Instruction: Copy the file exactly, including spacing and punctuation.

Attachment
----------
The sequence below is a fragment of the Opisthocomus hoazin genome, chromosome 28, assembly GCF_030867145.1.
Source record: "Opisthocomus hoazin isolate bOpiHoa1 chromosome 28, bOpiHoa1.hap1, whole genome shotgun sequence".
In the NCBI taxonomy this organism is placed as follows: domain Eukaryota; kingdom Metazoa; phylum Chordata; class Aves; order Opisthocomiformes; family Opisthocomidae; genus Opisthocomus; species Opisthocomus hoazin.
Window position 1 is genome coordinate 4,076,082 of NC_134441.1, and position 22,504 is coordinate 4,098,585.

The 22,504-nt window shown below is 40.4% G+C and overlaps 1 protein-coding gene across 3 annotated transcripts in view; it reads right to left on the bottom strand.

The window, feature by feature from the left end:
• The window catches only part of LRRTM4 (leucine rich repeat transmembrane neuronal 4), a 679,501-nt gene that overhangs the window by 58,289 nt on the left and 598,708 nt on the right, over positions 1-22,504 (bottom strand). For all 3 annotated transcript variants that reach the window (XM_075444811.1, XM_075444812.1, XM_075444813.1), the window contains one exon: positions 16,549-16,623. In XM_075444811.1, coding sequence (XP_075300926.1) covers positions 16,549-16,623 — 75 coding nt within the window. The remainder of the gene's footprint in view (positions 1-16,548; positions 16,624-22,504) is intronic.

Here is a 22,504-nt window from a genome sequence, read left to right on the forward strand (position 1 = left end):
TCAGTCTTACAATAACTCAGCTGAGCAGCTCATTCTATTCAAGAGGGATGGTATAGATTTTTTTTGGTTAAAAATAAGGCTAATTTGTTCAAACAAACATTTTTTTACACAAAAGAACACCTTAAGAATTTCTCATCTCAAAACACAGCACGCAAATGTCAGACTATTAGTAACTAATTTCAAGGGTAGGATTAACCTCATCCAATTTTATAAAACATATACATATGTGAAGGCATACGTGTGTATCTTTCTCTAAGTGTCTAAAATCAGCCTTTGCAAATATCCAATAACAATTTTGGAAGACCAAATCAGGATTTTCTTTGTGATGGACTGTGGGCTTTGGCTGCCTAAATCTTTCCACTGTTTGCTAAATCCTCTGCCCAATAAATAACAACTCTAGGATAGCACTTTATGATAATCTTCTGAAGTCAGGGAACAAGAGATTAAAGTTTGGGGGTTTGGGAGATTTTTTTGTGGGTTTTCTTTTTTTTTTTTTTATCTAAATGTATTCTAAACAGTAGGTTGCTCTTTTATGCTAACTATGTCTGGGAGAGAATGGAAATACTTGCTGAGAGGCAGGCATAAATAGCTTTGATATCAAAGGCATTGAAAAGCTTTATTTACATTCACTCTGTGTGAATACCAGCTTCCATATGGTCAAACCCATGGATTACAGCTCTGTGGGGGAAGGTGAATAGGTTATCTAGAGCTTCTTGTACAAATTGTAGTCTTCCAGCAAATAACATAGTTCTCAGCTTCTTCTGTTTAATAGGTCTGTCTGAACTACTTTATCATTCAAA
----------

The sequence below is a fragment of the Opisthocomus hoazin genome, chromosome 28, assembly GCF_030867145.1.
Source record: "Opisthocomus hoazin isolate bOpiHoa1 chromosome 28, bOpiHoa1.hap1, whole genome shotgun sequence".
In the NCBI taxonomy this organism is placed as follows: domain Eukaryota; kingdom Metazoa; phylum Chordata; class Aves; order Opisthocomiformes; family Opisthocomidae; genus Opisthocomus; species Opisthocomus hoazin.
Window position 1 is genome coordinate 4,076,082 of NC_134441.1, and position 22,504 is coordinate 4,098,585.

The 22,504-nt window shown below is 40.4% G+C and overlaps 1 protein-coding gene across 3 annotated transcripts in view; it reads right to left on the bottom strand.

The window, feature by feature from the left end:
• The window catches only part of LRRTM4 (leucine rich repeat transmembrane neuronal 4), a 679,501-nt gene that overhangs the window by 58,289 nt on the left and 598,708 nt on the right, over positions 1-22,504 (bottom strand). For all 3 annotated transcript variants that reach the window (XM_075444811.1, XM_075444812.1, XM_075444813.1), the window contains one exon: positions 16,549-16,623. In XM_075444811.1, coding sequence (XP_075300926.1) covers positions 16,549-16,623 — 75 coding nt within the window. The remainder of the gene's footprint in view (positions 1-16,548; positions 16,624-22,504) is intronic.

Here is a 22,504-nt window from a genome sequence, read left to right on the forward strand (position 1 = left end):
TCAGTCTTACAATAACTCAGCTGAGCAGCTCATTCTATTCAAGAGGGATGGTATAGATTTTTTTTGGTTAAAAATAAGGCTAATTTGTTCAAACAAACATTTTTTTACACAAAAGAACACCTTAAGAATTTCTCATCTCAAAACACAGCACGCAAATGTCAGACTATTAGTAACTAATTTCAAGGGTAGGATTAACCTCATCCAATTTTATAAAACATATACATATGTGAAGGCATACGTGTGTATCTTTCTCTAAGTGTCTAAAATCAGCCTTTGCAAATATCCAATAACAATTTTGGAAGACCAAATCAGGATTTTCTTTGTGATGGACTGTGGGCTTTGGCTGCCTAAATCTTTCCACTGTTTGCTAAATCCTCTGCCCAATAAATAACAACTCTAGGATAGCACTTTATGATAATCTTCTGAAGTCAGGGAACAAGAGATTAAAGTTTGGGGGTTTGGGAGATTTTTTTGTGGGTTTTCTTTTTTTTTTTTTTATCTAAATGTATTCTAAACAGTAGGTTGCTCTTTTATGCTAACTATGTCTGGGAGAGAATGGAAATACTTGCTGAGAGGCAGGCATAAATAGCTTTGATATCAAAGGCATTGAAAAGCTTTATTTACATTCACTCTGTGTGAATACCAGCTTCCATATGGTCAAACCCATGGATTACAGCTCTGTGGGGGAAGGTGAATAGGTTATCTAGAGCTTCTTGTACAAATTGTAGTCTTCCAGCAAATAACATAGTTCTCAGCTTCTTCTGTTTAATAGGTCTGTCTGAACTACTTTATCATTCAAA